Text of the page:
But what I wanted to write about was what I saw happen, and when I intervened, at one of the areas of the mall where people who don't have chairs are given some, they willingly adapt the environment for walkees, so they can rest. I saw a woman with an intellectual disability with her staff. There were two possible places for them to sit. Conveniently the two seats were facing each other. The staff was desperate to give the choice of the two seats to the individual being supported. Now that's cool. But the desperation and eagerness can simply make people slightly wacky.

The staff was in front of the woman with a disability saying, do you want me to sit here, or here; here or here' here or here. Each time she offered she moved her body slightly to indicate which chair her butt would sit in on the simplest command from the woman with the disability. Every time she moved the woman with a disability made an attempt to take a seat but was then blocked by the staff going back and forth and offering a choice in chair.

I couldn't take it.

I have been often blocked by people trying to help me and it's funny. At first.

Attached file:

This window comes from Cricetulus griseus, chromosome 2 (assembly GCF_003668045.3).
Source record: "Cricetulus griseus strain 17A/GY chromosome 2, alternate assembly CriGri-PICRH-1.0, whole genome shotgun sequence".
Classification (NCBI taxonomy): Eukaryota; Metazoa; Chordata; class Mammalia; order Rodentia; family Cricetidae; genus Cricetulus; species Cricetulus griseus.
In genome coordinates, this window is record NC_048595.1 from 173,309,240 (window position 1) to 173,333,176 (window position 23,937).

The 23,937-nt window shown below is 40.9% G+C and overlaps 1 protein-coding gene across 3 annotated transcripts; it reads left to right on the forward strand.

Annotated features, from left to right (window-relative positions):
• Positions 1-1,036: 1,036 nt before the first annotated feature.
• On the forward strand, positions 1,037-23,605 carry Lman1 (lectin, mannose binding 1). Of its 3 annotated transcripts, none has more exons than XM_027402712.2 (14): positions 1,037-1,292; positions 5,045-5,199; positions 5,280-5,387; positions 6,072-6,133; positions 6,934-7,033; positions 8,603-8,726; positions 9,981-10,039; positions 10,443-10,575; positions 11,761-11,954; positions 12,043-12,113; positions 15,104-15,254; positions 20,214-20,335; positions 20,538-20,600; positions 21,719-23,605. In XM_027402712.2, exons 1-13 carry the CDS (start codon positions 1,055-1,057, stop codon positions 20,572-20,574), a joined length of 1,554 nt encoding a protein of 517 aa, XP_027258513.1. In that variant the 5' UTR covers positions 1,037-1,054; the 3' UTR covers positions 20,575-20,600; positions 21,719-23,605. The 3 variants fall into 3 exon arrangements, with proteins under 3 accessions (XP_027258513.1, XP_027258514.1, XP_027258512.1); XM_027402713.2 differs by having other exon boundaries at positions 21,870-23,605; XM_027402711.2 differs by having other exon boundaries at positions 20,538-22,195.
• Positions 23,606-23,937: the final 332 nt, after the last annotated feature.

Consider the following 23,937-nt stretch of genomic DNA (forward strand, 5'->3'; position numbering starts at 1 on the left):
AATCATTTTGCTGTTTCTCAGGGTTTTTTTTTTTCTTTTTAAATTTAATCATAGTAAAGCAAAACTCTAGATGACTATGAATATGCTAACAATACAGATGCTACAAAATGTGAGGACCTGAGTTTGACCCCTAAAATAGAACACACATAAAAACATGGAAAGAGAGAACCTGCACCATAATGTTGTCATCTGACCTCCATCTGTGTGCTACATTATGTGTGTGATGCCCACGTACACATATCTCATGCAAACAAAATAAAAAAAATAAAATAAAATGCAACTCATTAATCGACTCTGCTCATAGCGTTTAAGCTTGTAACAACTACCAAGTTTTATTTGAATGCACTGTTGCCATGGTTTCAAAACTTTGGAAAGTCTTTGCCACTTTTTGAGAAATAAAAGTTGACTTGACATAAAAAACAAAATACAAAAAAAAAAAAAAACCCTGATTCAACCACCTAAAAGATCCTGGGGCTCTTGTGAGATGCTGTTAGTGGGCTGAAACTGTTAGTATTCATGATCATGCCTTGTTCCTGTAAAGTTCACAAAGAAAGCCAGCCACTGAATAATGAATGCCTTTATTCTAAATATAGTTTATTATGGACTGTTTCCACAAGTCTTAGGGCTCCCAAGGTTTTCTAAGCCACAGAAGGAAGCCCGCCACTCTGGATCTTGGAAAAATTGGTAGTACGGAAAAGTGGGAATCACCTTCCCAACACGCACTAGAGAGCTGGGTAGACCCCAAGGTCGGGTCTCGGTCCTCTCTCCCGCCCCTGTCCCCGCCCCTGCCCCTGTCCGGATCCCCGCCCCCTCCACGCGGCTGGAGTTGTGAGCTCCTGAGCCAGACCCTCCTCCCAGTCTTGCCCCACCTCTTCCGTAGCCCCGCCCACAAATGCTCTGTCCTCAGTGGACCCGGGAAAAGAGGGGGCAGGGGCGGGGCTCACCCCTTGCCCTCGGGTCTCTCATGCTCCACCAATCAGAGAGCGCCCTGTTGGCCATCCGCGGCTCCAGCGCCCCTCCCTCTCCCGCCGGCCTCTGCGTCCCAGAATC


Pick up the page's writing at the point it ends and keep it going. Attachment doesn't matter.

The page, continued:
I stuck my head in, uninvited I know, and said to the staff, "Just offer the choice and then stand still." The staff looked at me, affronted for a second and then, realizing, started to giggle. She offered a choice the woman with a disability sat down, looked at her staff and said, "That was exhausting."

We all laughed.

Hard.

Yep, sometimes our desire to be helpful makes it impossible to see how very unhelpful we have now become.

Saturday, December 01, 2018

Fear. It's Coming Again. A Post for World AIDS Day

Fear.

Is lessening.

Because.

We aren't listening.

We, the LGBT+ community, aren't listening to our own history. We've been distracted by the progress made, medically, the advancements made, scientifically, and the benefits resulting, from the research. These are things to celebrate. They are things that have been life giving, life sustaining and life extending. They are modern miracles created in labs by people of determination. We, the LGBT+ community, fought for this, fought for our survival, and to the extent that these are available, we've begun to feel like we've won. But.

Fear.

Is lessening.

Because.

We aren't listening.

We are not listening to our history. We are not listening the the lessons learned from the dark times. We are blinkered by the hope of better medications and new scientific breakthroughs. But the history of this disease isn't only a history of scientific inquiry. It is also a social and political history.